This page describes the vision and the design for a science-based voluntary carbon pricing mechanism that is Paris Agreement compliant and responds to the realtime carbon budget.
UC Berkeley / Open Earth Foundation
Open Earth Foundation
Certain integrated assessment models (IAMs), which have been developed for decades, produce the social cost of carbon by modeling the socio-economic characteristics of human society at large, as well as geophysical characteristics of Earth’s climate system. However, they do not take into account the realtime state of the earth’s climactic system, but instead rely on modeled versions of those states. Moreover, they are not goal-driven, i.e. they do not allow us to set a price based on a societal target, such as the Paris Agreement (PA).
The goal of this project is to produce a mechanism of carbon pricing that is consistent with the PA, without violating the internal consistency of such IAMs or tampering with them, specifically to keep warming on the planet to less than 1.5C/2C. We do this by acquiring the realtime trend value of the concentration of carbon dioxide in the atmosphere, and deriving the remaining carbon budget as defined by the latest IPCC report. This carbon budget acts as the progress made towards the Paris Agreement - the smaller the budget, the closer we are to blowing that goal. This is not meant to be a hard constraint in the sense that it can be swapped out; as other agreements are negotiated, those can be chosen as the goal.
We have developed a hypothesis and a system architecture for users to choose a carbon price that is reactive to the state of the climate w.r.t the Paris Goal. To do so, we allow users to choose between peer-reviewed and validated methods to generate the social cost of carbon. This is essentially a variable that determines the damage done to human society (or subset, like a nation state) caused by the emission of one ton of $CO_2e$. We modulate this damage estimate according to the remaining carbon budget to generate a voluntary carbon tax outcome. Users will have full control of the parameters within the entire pipeline, through the API, for both web2 and web3 applications.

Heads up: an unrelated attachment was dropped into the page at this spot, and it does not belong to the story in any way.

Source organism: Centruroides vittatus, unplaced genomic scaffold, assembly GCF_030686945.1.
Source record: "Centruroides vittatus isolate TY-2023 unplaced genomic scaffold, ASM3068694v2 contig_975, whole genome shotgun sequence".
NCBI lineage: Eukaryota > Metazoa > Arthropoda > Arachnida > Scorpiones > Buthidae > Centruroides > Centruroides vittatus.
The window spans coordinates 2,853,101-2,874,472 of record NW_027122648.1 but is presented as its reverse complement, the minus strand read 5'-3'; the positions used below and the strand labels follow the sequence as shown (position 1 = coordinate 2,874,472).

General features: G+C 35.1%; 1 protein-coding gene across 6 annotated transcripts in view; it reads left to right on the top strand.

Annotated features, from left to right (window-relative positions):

This product can be thought of as science-based pledge mechanism that quantifies the price that an organization is willing to pay for their emissions, and one that will continue to adhere to the Paris Agreement, i.e. it is dynamic.
The SCC module, produces a number, called the Social Cost of Carbon (SCC) which quantifies the damage a single ton of carbon dioxide equivalent causes to society if emitted today. Hence this module is known as the Damages Module.
Our goal is to modulate this value according to the progress made towards the PA, identified by the remaining carbon budget (RCB). The more CO2 humans emit, the more global warming there will be, and this will reduce the amount of available CO2 that can be emitted, before the PA agreement becomes untenable. Understanding how much RCB is left is not a straightforward exercise, as explained by this Carbon Brief article, and shown here:
Schematic showing how the remaining carbon budget can be estimated from various independent quantities, including the historical human-induced warming, the zero emission commitment, the contribution of future non-CO2 warming, the transient climate response to cumulative emissions of carbon (TCRE), and further correcting for unrepresented Earth system feedbacks. Source: Rogelj et al. (2019)
We derive the RCB by measuring the average CO2 concentration in the atmosphere in an ongoing basis, or in realtime through a Carbon Dioxide Oracle, and convert it to the remaining budget, as described by the latest IPCC report, the AR6 (conversion details here). Conceptually, the RCB acts as a progress indicator towards the goals of the PA.
The Inverse Bonding Curve module applies a multiplier to the damage value, modulated by the RCB → the lower the RCB, the higher the multiplier (hence the naming ‘inverse’). We refer to this as the impact multiplier, describing the impact the user or organization will have.